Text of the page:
Baltimore Orioles 3-Year Analysis: Position by Position

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April 2, 2012; St. Petersburg, FL, USA; Baltimore Orioles manager Buck Showalter (left) and players lineup prior to the game as they were introduced during opening day against the Tampa Bay Rays at Tropicana Field. Mandatory Credit: Kim Klement-USA TODAY Sports

As much as the Baltimore Orioles offense over the past three seasons has been viewed as a fearsome lineup, honestly it is the power that has made the biggest difference. The past two seasons have seen the Orioles place fifth in the league in runs scored – very good, though maybe not what might be expected for the team with the second-best win percentage over that time. Indeed, the O’s have been a powerful home run hitting outfit – leading the American League the past two years while placing second to the Yankees in 2012.

Looking at the team batting average, runs scored and total home runs, here are the rankings for the Baltimore Orioles within the AL the past three years …

Year AVG Rank Runs Rank HRs Rank
2012 .247 10th 712 9th 214 2nd
2013 .260 5th 745 4th 212 1st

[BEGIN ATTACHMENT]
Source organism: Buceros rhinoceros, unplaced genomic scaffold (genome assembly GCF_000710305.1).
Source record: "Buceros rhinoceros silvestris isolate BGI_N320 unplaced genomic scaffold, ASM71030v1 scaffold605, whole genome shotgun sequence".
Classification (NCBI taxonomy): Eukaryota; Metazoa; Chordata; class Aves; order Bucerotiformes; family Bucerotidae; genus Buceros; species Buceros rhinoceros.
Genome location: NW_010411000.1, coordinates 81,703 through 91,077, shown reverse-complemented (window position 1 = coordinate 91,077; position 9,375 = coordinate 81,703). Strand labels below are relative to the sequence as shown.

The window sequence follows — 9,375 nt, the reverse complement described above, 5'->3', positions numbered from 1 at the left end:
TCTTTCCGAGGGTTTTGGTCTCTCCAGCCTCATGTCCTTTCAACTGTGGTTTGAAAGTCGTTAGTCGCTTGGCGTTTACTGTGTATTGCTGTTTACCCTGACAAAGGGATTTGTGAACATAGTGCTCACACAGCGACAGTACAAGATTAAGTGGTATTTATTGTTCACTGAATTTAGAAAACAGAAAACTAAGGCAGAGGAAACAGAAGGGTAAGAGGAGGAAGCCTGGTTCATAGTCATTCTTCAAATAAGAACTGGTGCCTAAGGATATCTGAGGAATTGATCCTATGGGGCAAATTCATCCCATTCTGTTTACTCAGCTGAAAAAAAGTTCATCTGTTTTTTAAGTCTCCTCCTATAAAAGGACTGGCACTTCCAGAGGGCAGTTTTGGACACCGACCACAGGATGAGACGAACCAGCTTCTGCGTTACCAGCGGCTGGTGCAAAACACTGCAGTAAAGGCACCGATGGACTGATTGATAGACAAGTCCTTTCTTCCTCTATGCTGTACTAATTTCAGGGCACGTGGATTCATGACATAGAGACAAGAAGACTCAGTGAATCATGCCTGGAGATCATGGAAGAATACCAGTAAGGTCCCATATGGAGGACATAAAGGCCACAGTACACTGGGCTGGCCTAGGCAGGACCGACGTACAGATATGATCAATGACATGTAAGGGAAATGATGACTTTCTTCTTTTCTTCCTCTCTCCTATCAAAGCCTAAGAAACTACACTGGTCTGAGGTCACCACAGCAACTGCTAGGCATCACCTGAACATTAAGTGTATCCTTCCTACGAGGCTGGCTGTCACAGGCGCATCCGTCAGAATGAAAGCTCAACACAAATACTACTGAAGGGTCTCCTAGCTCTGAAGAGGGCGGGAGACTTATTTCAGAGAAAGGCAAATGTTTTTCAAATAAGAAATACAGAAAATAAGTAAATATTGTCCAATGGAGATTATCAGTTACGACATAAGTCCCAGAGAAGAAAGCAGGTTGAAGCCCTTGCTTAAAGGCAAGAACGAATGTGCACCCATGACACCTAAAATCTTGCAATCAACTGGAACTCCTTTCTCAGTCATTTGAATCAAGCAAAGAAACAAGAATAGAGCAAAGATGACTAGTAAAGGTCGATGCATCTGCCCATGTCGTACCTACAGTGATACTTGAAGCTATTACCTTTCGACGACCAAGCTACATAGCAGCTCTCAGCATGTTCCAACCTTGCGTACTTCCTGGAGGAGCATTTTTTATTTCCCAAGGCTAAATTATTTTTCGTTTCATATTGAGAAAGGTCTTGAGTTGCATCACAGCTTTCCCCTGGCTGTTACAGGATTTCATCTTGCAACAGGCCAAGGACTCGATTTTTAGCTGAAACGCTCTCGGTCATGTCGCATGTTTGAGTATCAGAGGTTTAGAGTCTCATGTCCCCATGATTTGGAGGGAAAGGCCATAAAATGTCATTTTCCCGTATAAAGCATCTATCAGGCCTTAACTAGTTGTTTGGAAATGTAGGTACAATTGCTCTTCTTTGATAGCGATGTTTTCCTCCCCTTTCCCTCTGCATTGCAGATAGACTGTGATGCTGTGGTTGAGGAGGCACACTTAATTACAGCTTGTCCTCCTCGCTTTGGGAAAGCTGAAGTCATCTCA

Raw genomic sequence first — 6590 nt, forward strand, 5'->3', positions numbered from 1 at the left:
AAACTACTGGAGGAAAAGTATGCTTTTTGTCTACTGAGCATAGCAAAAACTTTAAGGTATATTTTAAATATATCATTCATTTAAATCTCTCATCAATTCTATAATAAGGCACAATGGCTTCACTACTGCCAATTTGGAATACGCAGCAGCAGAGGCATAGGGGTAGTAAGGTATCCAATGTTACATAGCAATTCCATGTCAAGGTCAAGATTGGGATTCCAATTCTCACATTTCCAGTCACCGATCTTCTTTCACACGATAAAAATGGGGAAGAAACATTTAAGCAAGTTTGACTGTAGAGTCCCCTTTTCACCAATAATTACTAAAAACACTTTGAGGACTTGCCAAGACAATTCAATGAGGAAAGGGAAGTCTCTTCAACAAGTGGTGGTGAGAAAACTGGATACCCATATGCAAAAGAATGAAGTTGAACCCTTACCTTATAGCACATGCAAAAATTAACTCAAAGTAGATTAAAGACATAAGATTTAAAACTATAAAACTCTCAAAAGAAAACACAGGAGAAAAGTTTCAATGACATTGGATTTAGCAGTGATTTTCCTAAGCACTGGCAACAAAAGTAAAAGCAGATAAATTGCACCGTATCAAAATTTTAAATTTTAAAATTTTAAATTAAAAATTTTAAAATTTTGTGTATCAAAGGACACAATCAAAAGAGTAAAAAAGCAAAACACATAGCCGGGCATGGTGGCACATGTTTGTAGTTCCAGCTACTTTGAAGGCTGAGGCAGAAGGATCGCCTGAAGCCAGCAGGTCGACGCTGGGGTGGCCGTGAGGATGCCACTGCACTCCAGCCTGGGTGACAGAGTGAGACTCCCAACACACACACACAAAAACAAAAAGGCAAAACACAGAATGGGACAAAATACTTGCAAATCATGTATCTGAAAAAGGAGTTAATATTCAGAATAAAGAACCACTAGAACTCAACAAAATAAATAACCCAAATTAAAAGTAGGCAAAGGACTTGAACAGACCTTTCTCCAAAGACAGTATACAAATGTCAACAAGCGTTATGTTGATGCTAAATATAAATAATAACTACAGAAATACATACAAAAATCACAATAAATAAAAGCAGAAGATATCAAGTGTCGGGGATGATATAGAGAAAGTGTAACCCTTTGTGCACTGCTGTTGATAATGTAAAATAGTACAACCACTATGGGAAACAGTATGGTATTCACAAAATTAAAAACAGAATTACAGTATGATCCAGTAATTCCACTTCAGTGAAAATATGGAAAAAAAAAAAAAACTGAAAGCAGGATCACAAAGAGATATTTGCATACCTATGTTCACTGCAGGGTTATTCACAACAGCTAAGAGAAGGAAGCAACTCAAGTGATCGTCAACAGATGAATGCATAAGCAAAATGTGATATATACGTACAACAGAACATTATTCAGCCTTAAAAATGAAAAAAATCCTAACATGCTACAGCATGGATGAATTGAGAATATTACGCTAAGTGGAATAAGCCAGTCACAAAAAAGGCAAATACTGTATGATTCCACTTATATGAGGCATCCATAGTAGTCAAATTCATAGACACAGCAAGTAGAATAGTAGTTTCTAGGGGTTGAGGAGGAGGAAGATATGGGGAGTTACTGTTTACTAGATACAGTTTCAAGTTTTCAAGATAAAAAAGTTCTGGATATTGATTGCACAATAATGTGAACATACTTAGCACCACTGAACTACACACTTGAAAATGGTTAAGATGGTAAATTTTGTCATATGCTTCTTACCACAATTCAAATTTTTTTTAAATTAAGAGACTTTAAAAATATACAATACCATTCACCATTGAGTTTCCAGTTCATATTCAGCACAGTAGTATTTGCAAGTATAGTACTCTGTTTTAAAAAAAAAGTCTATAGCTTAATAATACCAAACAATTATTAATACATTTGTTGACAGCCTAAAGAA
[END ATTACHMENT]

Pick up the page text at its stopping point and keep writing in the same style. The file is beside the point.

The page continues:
2014 .256 5th 705 6th 211 1st

As the Orioles sought to improve their offensive production from 2013 to 2014, there were three positions in the lineup that were of special concern with hopes for improvement: second base, left field and designated hitter. The latter of these two were particularly improved by the acquisition and numbers of Nelson Cruz, along with the breakout year of Steve Pearce. Regarding second base, though power numbers were strong with Jonathan Schoop, and though his defense was a great asset, the actual batting average for O’s second basemen decreased compared to 2013.

Just as the Orioles had hoped to improve in these three positions, the desire was to see the other six relatively maintain their previous production, recognizing that Chris Davis was unlikely to hit 53 home runs in back to back seasons.

So how did all of this work out for the Orioles?  And what might be the projections for 2014? While there is great concern about “replacing the lost production of Cruz and Nick Markakis,” it is interesting to note that the Orioles annually hit as many home runs and scored even more runs before Cruz was with the team.

What I would like to do is step through each of the positions and look back, and then look ahead also. With each position, let’s compare 2013 and 2014; and let’s also project ahead as best as is possible with reasonable hopes and expectations for 2015.

To do this, we’ll use the following rating system:

+3 – Massively Improved

+2 – Definitely Improved

+1 – Marginally Improved

0 – Relatively the Same

-1 – Marginally Worse

-2 – Definitely Worse

-3 – Massively Worse

Next: Caught by Surprise at Catcher